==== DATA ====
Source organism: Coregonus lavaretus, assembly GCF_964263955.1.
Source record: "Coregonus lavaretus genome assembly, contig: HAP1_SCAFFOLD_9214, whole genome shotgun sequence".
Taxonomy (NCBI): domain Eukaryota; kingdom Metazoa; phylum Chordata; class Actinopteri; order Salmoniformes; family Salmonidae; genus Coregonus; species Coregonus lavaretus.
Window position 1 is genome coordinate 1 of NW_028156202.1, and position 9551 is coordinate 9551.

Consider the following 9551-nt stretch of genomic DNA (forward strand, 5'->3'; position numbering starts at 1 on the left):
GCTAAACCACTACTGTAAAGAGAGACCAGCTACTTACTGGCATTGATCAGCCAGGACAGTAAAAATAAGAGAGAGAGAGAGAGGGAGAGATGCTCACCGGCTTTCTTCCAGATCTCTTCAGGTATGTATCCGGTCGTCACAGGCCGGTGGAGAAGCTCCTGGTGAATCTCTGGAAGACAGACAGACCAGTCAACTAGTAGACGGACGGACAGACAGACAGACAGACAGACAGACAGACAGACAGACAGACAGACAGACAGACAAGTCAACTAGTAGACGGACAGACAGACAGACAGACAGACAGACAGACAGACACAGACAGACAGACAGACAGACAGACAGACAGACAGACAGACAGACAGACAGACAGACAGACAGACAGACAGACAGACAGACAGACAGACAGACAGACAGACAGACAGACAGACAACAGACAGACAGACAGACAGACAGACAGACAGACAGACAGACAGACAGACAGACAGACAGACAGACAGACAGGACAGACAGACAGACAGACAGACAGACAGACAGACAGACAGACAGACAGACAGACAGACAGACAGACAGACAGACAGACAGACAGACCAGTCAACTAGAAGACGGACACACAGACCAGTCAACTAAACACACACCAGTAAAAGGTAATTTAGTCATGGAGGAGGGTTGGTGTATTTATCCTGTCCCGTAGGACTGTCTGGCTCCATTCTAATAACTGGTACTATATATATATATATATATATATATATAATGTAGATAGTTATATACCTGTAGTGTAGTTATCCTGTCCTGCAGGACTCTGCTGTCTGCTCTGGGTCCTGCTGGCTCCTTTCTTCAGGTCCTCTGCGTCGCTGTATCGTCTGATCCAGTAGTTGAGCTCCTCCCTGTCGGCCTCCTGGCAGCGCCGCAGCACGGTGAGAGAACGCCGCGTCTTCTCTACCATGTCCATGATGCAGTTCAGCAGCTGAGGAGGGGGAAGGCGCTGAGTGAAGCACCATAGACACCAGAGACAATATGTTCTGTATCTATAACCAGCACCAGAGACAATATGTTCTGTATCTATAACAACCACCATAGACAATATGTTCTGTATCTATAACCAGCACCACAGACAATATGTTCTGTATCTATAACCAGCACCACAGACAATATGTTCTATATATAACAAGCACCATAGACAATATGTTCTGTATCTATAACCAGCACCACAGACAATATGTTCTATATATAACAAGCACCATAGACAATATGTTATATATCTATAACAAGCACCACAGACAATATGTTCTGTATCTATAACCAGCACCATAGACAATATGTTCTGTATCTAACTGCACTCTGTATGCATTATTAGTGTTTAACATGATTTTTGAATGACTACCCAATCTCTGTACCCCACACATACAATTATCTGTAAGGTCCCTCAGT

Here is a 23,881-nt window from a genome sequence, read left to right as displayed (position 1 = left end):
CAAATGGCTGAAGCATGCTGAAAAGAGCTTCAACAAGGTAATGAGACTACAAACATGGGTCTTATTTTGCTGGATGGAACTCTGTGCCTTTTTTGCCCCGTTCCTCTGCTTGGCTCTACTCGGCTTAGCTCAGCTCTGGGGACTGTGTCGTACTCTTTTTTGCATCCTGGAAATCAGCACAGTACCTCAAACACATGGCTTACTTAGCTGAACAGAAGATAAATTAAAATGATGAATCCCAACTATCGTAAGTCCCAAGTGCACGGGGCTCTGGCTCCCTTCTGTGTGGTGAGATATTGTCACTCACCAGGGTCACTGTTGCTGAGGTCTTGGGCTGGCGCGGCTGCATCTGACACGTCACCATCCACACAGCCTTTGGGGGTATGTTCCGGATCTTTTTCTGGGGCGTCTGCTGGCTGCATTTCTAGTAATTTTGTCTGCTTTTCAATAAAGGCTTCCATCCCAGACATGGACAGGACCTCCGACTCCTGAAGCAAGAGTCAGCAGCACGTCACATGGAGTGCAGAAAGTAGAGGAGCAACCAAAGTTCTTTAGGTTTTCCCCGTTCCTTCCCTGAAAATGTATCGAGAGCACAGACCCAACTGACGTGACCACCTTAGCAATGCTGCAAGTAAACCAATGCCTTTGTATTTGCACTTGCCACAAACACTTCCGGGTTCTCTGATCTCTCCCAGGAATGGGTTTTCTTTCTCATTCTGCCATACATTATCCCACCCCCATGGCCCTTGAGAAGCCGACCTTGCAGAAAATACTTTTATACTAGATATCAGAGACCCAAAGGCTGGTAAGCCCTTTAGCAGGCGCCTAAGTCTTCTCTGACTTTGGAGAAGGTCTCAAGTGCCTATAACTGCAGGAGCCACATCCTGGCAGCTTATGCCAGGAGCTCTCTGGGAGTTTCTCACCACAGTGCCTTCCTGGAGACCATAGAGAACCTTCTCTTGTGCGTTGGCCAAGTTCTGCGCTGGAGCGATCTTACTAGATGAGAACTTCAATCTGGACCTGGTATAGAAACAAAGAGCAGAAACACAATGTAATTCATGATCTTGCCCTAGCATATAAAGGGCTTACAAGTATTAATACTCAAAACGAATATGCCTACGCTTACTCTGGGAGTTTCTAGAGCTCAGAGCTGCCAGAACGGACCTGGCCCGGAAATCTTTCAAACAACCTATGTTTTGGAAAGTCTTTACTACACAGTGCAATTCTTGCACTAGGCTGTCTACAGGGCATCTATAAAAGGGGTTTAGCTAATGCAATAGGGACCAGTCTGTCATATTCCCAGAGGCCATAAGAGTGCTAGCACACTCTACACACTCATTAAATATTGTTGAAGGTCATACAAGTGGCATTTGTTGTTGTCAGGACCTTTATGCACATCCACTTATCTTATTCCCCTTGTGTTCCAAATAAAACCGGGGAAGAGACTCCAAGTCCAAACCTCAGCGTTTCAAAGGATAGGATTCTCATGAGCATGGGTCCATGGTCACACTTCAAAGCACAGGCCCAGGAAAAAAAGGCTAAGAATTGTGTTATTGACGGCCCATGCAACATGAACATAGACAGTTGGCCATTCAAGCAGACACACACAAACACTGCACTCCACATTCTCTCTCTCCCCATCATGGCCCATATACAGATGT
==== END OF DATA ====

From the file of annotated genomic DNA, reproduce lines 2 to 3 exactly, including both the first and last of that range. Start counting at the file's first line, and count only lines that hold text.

Source record: "Coregonus lavaretus genome assembly, contig: HAP1_SCAFFOLD_9214, whole genome shotgun sequence".
Taxonomy (NCBI): domain Eukaryota; kingdom Metazoa; phylum Chordata; class Actinopteri; order Salmoniformes; family Salmonidae; genus Coregonus; species Coregonus lavaretus.